23 October – 6 November 2021
The Island Club presents HARDCORE CONTINUUM, a two-week exhibition comprising a time-based performance and installation by Emiddio Vasquez.
HARDCORE CONTINUUM’s point of departure is a recorded factual encounter between grime music producer, Skepta, his young Cypriot cellmate, George, and a policeman at the Ayia Napa police station. During the conversation, George is asked to say something into a snuck-in voice recorder for Skepta’s future album release, to which he replies “I don’t understand”. This recording made it into the track, “Ayia Napa Skit”, which was released on Skepta’s debut album, Greatest Hits, in 2006 [https://youtu.be/CbMQgI-XStw].
In the first week of HARDCORE CONTINUUM, Emiddio Vasquez will speculate on George’s position and train himself on producing UK garage and grime music. Streams and references from music production and pirate radio subcultures, as well as the UK rave culture, will unravel and connect during the week. The performance will be documented on tapes and parts of it will be live-streamed from The Island Club’s Instagram account. In its second week, the exhibition will carry on without Vasquez’s presence, transitioning into an installation with the material and sonic leftovers from the artist’s performance. The show will conclude with an event featuring Vasquez’s DJ partner, Veronica Georgiou, taking place at The Island Club on Saturday the 6th of November.
The title of the exhibition is borrowed from Simon Reynolds, who employs the term “hardcore continuum” to delineate what he takes to be the continuous development of UK dance music genres–hardcore, jungle, UK garage and grime–in the 1990s and 2000s. UK garage, in particular, reached its apex in, and due to, the exoticised and mythologised environment of Ayia Napa, but the latter also served as a turning point in the genre’s darker and grimier developments. HARDCORE CONTINUUM reflects on that turning point by directing the academic term towards the history of radio in Cyprus. In the 1950s, radio transmitted by foreign political actors in Cyprus helped shape ideologies in the Middle East and North Africa, arguably leading to the Suez crisis and complexifying the island’s role in the Levant. Today, radio transmission in Cyprus is closely associated with the ongoing presence of foreign military infrastructures.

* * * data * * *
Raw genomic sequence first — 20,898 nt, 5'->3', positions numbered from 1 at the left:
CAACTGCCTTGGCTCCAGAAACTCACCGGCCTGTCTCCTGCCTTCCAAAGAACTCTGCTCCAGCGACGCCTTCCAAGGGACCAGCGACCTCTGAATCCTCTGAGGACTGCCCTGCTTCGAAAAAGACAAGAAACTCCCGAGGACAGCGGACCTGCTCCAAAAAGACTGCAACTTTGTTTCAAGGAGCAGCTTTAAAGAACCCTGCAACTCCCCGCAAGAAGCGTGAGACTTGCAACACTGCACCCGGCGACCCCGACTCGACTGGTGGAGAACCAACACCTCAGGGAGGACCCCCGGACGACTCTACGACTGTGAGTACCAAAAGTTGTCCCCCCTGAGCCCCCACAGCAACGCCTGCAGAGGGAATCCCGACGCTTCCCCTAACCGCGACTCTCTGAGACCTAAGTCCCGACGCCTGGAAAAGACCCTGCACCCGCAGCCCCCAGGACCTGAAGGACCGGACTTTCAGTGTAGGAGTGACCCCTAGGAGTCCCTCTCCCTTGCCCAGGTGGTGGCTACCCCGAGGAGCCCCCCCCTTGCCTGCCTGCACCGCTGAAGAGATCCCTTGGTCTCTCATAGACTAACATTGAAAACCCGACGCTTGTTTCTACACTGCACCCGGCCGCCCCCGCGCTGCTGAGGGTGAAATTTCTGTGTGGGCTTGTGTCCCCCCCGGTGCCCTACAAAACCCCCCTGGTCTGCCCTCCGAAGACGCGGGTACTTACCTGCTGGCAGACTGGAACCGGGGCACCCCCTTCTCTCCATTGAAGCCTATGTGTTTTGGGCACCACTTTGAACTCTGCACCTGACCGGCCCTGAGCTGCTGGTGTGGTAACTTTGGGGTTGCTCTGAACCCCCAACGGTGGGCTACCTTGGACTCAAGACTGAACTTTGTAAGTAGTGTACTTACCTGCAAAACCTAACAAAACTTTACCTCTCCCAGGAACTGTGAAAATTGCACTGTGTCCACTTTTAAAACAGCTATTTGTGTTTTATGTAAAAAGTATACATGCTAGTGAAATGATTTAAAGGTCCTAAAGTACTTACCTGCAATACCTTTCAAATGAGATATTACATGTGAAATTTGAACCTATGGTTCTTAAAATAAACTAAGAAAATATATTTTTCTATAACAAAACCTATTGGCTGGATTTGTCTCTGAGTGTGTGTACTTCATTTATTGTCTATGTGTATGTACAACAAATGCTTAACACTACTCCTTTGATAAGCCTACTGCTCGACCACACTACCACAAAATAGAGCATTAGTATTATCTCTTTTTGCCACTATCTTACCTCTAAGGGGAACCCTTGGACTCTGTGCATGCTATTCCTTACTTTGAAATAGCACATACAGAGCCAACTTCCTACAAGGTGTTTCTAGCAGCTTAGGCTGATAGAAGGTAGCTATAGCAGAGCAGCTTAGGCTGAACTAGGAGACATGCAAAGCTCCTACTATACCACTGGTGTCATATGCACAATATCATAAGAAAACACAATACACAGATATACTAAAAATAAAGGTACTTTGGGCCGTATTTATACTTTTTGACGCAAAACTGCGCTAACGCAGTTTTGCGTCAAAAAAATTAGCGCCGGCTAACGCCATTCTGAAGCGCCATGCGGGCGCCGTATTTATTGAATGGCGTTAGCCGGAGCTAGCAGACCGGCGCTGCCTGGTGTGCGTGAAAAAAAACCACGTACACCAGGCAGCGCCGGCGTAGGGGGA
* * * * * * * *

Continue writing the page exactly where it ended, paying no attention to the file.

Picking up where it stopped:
Through a series of sonic and conceptual deconstructions of radio (featuring bat recordings, online videos, ELF radio recordings from Lady’s Mile and Troodos and field recordings from the empty alleys of Ayia Napa in the 2020 summer lockdown) the exhibition tests the notion of a historical “continuum” against the continuously permeative material properties of radio–properties also expressed by the forces of capital, extractivism, and colonialism.
Emiddio Vasquez (b. 1986, Santo Domingo) is a Cypriot-Dominican electronic musician and artist. His practice deals with material transformations that blur encoding-decoding processes across media as a way of engaging with the larger infrastructures at stake. Drawing on his personal memories of uprooting and his interest in audio, image, and computation technologies, his work explores themes surrounding the politics of visibility, mediated sensing, and the processes of subject formation. He is currently a PhD candidate in the transdisciplinary programme Media Art and Science at Arizona State University. His academic research interrogates the philosophical and aesthetic implications of treating digitality and computation under a materialist framework. In 2018, he founded Moneda, a record label, sound event series, and publishing initiative.
Text: Emiddio Vasquez
Poster: Chrysso Cosmas